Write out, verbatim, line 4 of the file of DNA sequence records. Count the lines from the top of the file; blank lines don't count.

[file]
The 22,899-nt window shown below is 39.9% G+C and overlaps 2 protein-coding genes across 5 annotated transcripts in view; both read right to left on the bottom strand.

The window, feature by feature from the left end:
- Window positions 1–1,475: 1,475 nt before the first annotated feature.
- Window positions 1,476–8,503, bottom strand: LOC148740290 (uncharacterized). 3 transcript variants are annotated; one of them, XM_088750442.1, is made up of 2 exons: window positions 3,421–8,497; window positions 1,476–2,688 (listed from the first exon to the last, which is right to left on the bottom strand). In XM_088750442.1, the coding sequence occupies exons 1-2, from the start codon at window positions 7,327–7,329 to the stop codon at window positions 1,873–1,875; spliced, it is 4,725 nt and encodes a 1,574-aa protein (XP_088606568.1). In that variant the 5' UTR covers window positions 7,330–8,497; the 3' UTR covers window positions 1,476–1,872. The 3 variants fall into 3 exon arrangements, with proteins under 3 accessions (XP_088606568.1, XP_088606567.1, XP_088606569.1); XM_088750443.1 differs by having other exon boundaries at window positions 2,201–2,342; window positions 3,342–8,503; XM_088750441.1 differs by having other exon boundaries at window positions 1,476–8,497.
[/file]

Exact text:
- Window positions 1,476–8,503, bottom strand: LOC148740290 (uncharacterized). 3 transcript variants are annotated; one of them, XM_088750442.1, is made up of 2 exons: window positions 3,421–8,497; window positions 1,476–2,688 (listed from the first exon to the last, which is right to left on the bottom strand). In XM_088750442.1, the coding sequence occupies exons 1-2, from the start codon at window positions 7,327–7,329 to the stop codon at window positions 1,873–1,875; spliced, it is 4,725 nt and encodes a 1,574-aa protein (XP_088606568.1). In that variant the 5' UTR covers window positions 7,330–8,497; the 3' UTR covers window positions 1,476–1,872. The 3 variants fall into 3 exon arrangements, with proteins under 3 accessions (XP_088606568.1, XP_088606567.1, XP_088606569.1); XM_088750443.1 differs by having other exon boundaries at window positions 2,201–2,342; window positions 3,342–8,503; XM_088750441.1 differs by having other exon boundaries at window positions 1,476–8,497.